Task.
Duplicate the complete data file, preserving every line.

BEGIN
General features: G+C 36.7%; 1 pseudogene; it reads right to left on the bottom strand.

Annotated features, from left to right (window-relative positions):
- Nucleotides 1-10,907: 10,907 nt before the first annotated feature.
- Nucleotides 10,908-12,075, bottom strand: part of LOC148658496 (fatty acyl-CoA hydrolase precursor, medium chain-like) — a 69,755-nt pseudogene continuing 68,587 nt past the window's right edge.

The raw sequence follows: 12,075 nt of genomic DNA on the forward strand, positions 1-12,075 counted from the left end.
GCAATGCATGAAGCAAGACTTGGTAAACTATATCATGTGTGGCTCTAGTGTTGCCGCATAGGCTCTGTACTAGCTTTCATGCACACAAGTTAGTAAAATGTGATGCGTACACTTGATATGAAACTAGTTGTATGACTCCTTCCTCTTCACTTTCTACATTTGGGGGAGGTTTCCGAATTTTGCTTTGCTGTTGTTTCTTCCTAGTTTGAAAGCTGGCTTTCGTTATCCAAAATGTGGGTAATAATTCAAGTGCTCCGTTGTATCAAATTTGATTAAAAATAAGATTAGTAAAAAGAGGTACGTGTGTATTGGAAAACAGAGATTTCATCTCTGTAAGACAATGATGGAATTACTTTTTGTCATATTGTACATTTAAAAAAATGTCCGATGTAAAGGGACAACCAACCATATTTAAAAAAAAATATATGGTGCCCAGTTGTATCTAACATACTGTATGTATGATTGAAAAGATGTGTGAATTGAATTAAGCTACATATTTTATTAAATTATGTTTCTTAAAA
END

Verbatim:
General features: G+C 36.7%; 1 pseudogene; it reads right to left on the bottom strand.

Annotated features, from left to right (window-relative positions):
- Nucleotides 1-10,907: 10,907 nt before the first annotated feature.
- Nucleotides 10,908-12,075, bottom strand: part of LOC148658496 (fatty acyl-CoA hydrolase precursor, medium chain-like) — a 69,755-nt pseudogene continuing 68,587 nt past the window's right edge.

The raw sequence follows: 12,075 nt of genomic DNA on the forward strand, positions 1-12,075 counted from the left end.
GCAATGCATGAAGCAAGACTTGGTAAACTATATCATGTGTGGCTCTAGTGTTGCCGCATAGGCTCTGTACTAGCTTTCATGCACACAAGTTAGTAAAATGTGATGCGTACACTTGATATGAAACTAGTTGTATGACTCCTTCCTCTTCACTTTCTACATTTGGGGGAGGTTTCCGAATTTTGCTTTGCTGTTGTTTCTTCCTAGTTTGAAAGCTGGCTTTCGTTATCCAAAATGTGGGTAATAATTCAAGTGCTCCGTTGTATCAAATTTGATTAAAAATAAGATTAGTAAAAAGAGGTACGTGTGTATTGGAAAACAGAGATTTCATCTCTGTAAGACAATGATGGAATTACTTTTTGTCATATTGTACATTTAAAAAAATGTCCGATGTAAAGGGACAACCAACCATATTTAAAAAAAAATATATGGTGCCCAGTTGTATCTAACATACTGTATGTATGATTGAAAAGATGTGTGAATTGAATTAAGCTACATATTTTATTAAATTATGTTTCTTAAAA